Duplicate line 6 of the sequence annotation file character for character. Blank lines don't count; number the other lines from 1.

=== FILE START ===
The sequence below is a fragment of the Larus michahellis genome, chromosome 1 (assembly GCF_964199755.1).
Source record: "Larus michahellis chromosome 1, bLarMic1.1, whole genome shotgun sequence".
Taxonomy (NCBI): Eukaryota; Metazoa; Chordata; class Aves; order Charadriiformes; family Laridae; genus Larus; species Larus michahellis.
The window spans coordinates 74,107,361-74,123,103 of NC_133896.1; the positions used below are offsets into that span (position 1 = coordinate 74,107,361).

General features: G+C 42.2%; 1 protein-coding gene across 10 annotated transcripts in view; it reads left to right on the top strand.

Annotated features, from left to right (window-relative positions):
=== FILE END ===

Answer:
Annotated features, from left to right (window-relative positions):